PokerStars is to make further changes to its VIP Club next year in order to “bring a more compelling experience” and reward play across multiple verticals.
At the end of 2015, PokerStars made some unpopular changes to its VIP Club. The site scrapped Stellar Rewards, capped the rewards level for Supernova and Supernova Elite players, and introduced VIP Steps. Not only was PokerStars criticised by the online community for penalising its highest earners, but also for the late notice it had given about the changes.
Acknowledging that the site could have prepared players a little better for the massive drop in income they were about to experience, PokerStars has just announced that more changes to how the VIP Club works are in the pipeline for 2017. Early feedback would indicate the changes are equally as unpopular as last year, but at least this year players have had some notice.
What´s PokerStars Changing for 2017?
The news of the PokerStars VIP Club changes was announced in a statement published on the site´s corporate blog. Although not providing full details of how the new system would work, Eric Hollreiser wrote that the current monthly and annual VIP status format is going to be scrapped and replaced with a combined rewards program for poker, casino and sports betting.
When the changes are implemented, rather than everybody aiming for “x” number of VIP Points within the month, players will be set personalized targets based on their historical activity across the three verticals. Hollreiser claims the current system is too tough for some players and that personalized targets will benefit the “vast majority” who only play intermittently or casually.
Hollreiser also took the opportunity to expand on changes to the current Supernova annual VIP status. From January 1, 2017, the Supernova will become a monthly status level until the changes to the VIP Club are implemented. He also hinted that, before the changes take effect, there will also be adjustments made to the VPPs required to achieve monthly statuses and the value of the monthly rewards.
Changes Likely to Hurt Responsible Players
PokerStars seems to have problems pleasing anybody these days; so, when word got around about the changes, it was no surprise that the poker forums lit up with plenty of anti-PokerStars sentiment. As usual, many of the contributors focused on their personal loss rather than the efforts made by the company to balance the poker ecosystem. However, there is one section of players may who have a right to feel genuinely aggrieved – responsible players.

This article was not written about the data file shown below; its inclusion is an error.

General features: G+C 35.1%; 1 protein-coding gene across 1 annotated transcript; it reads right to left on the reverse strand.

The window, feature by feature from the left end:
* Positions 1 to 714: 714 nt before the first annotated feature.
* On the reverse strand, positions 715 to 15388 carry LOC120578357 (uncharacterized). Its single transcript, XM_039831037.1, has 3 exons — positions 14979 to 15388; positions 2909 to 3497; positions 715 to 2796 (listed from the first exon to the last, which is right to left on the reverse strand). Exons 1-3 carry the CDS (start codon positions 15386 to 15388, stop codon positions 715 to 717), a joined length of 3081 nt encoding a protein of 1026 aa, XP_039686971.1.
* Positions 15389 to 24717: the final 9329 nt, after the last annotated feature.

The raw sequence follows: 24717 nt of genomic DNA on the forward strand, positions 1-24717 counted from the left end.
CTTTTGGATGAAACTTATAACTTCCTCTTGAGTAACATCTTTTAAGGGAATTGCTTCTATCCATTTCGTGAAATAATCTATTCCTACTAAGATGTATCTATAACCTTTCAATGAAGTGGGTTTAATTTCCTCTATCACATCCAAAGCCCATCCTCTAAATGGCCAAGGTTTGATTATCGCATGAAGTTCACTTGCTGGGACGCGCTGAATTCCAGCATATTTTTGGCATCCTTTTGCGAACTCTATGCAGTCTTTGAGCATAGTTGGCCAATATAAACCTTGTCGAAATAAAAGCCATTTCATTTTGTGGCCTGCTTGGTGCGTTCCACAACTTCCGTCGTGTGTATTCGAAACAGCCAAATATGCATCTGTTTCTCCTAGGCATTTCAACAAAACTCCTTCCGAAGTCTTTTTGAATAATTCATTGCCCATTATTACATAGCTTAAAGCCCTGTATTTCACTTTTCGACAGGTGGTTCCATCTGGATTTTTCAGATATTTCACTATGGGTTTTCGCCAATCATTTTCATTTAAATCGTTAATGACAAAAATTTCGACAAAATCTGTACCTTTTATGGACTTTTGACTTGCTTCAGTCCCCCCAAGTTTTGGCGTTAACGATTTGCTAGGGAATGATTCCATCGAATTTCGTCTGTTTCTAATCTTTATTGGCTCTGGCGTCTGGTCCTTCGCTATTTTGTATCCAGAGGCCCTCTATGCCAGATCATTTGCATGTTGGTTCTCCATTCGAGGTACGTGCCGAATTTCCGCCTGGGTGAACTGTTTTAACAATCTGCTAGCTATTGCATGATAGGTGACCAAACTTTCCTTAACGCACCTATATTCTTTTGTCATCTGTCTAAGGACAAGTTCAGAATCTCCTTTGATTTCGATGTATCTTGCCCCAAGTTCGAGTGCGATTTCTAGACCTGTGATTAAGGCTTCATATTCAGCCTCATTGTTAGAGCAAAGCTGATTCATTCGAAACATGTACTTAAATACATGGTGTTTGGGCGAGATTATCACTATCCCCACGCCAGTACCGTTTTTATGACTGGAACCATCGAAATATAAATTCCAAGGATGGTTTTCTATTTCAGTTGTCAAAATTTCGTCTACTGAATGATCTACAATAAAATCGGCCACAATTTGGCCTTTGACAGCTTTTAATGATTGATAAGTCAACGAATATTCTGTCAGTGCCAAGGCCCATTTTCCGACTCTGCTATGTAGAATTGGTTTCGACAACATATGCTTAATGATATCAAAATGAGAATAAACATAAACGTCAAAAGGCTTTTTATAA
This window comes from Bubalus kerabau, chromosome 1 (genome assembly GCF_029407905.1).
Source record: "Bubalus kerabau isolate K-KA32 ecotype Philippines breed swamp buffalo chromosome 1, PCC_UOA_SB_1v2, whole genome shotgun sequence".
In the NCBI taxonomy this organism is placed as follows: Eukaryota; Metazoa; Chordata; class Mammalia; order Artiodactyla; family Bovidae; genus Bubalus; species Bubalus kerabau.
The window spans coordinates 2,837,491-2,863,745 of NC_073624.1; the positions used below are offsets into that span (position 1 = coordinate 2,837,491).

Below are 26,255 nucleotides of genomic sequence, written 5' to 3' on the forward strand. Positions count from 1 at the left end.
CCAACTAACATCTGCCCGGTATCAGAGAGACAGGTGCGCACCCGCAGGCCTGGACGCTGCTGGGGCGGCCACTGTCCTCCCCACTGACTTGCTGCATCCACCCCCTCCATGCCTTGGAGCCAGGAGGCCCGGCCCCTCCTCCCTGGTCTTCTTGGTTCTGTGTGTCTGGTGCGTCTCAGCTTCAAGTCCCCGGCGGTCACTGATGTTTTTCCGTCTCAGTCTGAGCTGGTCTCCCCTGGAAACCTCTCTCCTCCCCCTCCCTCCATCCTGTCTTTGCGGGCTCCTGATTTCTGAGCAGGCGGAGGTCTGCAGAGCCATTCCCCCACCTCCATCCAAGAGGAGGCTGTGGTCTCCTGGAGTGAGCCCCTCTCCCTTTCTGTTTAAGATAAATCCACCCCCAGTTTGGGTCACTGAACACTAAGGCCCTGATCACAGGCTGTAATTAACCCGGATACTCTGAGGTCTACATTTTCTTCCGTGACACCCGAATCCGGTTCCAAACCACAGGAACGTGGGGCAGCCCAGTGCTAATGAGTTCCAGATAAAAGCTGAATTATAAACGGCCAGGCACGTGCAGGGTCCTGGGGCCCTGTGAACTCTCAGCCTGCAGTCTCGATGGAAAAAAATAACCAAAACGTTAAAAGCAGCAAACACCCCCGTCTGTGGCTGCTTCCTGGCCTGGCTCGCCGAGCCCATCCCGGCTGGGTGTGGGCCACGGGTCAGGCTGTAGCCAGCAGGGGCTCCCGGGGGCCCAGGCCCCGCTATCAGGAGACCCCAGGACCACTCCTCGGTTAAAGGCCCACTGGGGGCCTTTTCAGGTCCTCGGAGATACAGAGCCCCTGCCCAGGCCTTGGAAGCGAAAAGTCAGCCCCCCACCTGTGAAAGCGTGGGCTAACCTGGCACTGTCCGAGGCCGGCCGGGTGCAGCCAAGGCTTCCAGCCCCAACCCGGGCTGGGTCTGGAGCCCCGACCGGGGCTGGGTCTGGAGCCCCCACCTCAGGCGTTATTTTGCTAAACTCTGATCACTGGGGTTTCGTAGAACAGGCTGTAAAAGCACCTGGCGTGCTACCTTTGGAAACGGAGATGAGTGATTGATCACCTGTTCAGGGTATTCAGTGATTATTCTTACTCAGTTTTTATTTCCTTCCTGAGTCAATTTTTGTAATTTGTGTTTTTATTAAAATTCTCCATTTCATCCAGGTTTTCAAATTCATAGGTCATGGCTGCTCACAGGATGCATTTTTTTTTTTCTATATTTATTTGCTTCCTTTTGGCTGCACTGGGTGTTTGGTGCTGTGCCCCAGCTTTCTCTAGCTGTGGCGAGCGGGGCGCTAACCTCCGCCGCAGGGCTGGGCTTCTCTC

When PokerStars first introduced casino games and sports betting in 2014 it caused a bit of a stir. Victoria Coren-Mitchell [geolink href=”https://www.pokernewsreport.com/vicky-coren-mitchell-ends-relationship-with-dangerous-pokerstars-17523″]resigned as a PokerStars Team Pro[/geolink] in protest, while other players chose to self-exclude themselves from the non-poker verticals. For many players, the latter option prevents them from blowing off their bankroll after a bad beat, or from being lured into addictive, luck-based casino games that will make them long-term losers.
In his corporate blog, Hollreiser states that “players won´t have to play any specific platform in order to progress [in the rewards program]”. However, if PokerStars is going to follow the 888Poker Players Club model (to which all intents and purposes it looks like they will), players who have self-excluded themselves from the casino and sports book will not have the same opportunities as will be available to less responsible players.
Without the full details of how any future rewards system is going to work, it is too early to tell exactly what impact the changes to PokerStars VIP Club will have. Sadly, though, it does appear that PokerStars is extending its policy of developing the site into an online bingo hall and penalising players who have put years into developing their skills, and those who bet responsibly.